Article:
Olive, a scholarship girl, referred to Edwin’s upbringing in ‘very poor’ circumstances in Camden Town. She prided herself on having carved out a living as a freelance writer, as Edwin had as a much sought-after photographer who maintained many other visual interests.

The Saturday Book in particular gave them a place in which to celebrate the robust, vivid, anonymous vernacular they liked to find, collect and think about. They loved cast-iron kitchen ranges, toy theatre prints, carved meerschaum pipes, rare English playing-cards, Japanese block-printed matchbox covers, fancifully designed and printed orange wrappers, Victorian glass paper-weights, the impossibly vivid illustrations of exotic plants published in such compilations as Dr R. J. Thornton’s Temple of Flora (1799-1805), pictures made of wool, shells, paper, glass, sand or seaweed, Bilston enamel boxes, hand-tied salmon flies, Edwardian postcards, tin-plate advertisements . . . They had a clear-eyed, unsentimental perception of such things—in fact, while exploring the Victorian vernacular, they were at the same time inventing the modern domestic interior.

The distinguished photographer Tessa Traeger, who worked for Edwin when she left college in the 1950s, recalls the pattern of living established by Edwin and Olive at their Victorian terraced house in Swiss Cottage: sanded floors, white paint, and an abundance of house plants—a decorative scheme that was to become much imitated.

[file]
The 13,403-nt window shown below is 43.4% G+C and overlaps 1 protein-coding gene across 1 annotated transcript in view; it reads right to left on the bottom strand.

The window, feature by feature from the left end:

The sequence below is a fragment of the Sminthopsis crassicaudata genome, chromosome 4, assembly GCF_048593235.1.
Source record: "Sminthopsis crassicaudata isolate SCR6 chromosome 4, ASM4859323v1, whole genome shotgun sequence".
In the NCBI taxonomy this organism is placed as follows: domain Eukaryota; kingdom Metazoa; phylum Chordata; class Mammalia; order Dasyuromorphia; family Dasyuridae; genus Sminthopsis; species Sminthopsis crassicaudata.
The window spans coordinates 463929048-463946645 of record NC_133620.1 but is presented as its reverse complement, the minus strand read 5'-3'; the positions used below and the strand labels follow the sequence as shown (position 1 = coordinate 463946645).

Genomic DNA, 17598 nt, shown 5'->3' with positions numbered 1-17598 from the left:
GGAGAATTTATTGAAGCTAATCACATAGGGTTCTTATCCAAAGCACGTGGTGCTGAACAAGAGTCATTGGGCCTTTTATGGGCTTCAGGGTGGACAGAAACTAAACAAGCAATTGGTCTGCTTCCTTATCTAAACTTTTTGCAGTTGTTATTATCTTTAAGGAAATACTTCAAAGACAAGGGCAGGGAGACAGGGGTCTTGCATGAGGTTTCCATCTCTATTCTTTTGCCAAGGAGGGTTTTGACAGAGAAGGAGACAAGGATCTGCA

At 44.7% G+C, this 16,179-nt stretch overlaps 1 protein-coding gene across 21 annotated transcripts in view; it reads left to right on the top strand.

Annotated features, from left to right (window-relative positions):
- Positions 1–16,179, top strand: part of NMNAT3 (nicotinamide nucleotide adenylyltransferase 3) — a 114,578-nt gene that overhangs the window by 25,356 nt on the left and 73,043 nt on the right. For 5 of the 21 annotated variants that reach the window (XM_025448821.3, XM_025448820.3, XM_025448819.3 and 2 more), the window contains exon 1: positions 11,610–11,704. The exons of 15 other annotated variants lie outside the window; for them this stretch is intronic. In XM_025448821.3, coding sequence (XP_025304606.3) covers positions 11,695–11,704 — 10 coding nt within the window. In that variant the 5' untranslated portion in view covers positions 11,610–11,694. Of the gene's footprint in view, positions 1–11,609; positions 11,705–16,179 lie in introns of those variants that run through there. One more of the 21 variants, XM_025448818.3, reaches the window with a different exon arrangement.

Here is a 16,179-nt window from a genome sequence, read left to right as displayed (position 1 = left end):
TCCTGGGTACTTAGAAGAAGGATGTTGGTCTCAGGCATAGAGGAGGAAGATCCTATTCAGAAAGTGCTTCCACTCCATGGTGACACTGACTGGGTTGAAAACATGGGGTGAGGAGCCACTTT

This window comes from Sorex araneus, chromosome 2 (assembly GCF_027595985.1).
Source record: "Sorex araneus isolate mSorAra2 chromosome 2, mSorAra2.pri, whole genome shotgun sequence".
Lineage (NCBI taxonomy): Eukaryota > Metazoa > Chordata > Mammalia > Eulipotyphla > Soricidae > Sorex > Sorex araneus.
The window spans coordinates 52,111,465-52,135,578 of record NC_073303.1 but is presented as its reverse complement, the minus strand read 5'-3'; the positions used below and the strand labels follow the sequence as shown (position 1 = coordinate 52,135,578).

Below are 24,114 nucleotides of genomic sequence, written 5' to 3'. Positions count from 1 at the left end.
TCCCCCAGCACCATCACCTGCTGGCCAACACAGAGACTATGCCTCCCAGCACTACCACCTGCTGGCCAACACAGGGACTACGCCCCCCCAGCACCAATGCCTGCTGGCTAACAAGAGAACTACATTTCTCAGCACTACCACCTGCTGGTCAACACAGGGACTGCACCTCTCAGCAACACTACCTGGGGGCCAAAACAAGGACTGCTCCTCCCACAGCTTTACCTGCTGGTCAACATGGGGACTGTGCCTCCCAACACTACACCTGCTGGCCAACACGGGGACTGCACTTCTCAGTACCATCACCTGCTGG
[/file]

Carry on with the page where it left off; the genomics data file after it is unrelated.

Their aesthetics owed much to the spirited vernacular tradition they rediscovered and cherished, but also to the Arts and Crafts Movement with its regard for honest craft. Edwin’s work as a photographer is in a line that can be drawn from his Victorian predecessors Frederick Hollyer and Frederick H. Evans, through Eugene Atget to Walker Evans in the USA. Olive has written that he owned only one photographic book, the classic volume Atget: Photographe de Paris (1930). His copy, sumptuously bound in purple silk, was given to the V & A along with seventy of his photographs in 1985.

We can never predict how we will say goodbye to our friends. With Olive I was lucky. I arranged an exhibition titled Seeing Things: Photographing Objects at the V & A last year. As a tribute to Edwin I hung his ‘Cottage Interior, Lightmoor, Shropshire’ (1953) next to a famous photograph of a sharecropper’s cabin by Walker Evans who was, like Edwin, a close student of Atget. I asked Olive if she would supply the caption. She sent a marvellous text, written in the very room while Edwin was taking the photograph—at 12.20 on 19 September 1953. It was, in the end, a homage to both of them. This will be repeated when the book Things (V&A/Jonathan Cape), based on the exhibition, is published next year. Olive’s text and Edwin’s photographs are acutely observed but they offer something more than description: the spirit that inhabits each artefact when :

‘the mid-day sun, streaming through the one small window, reveals and accentuates every telling detail of the interior…’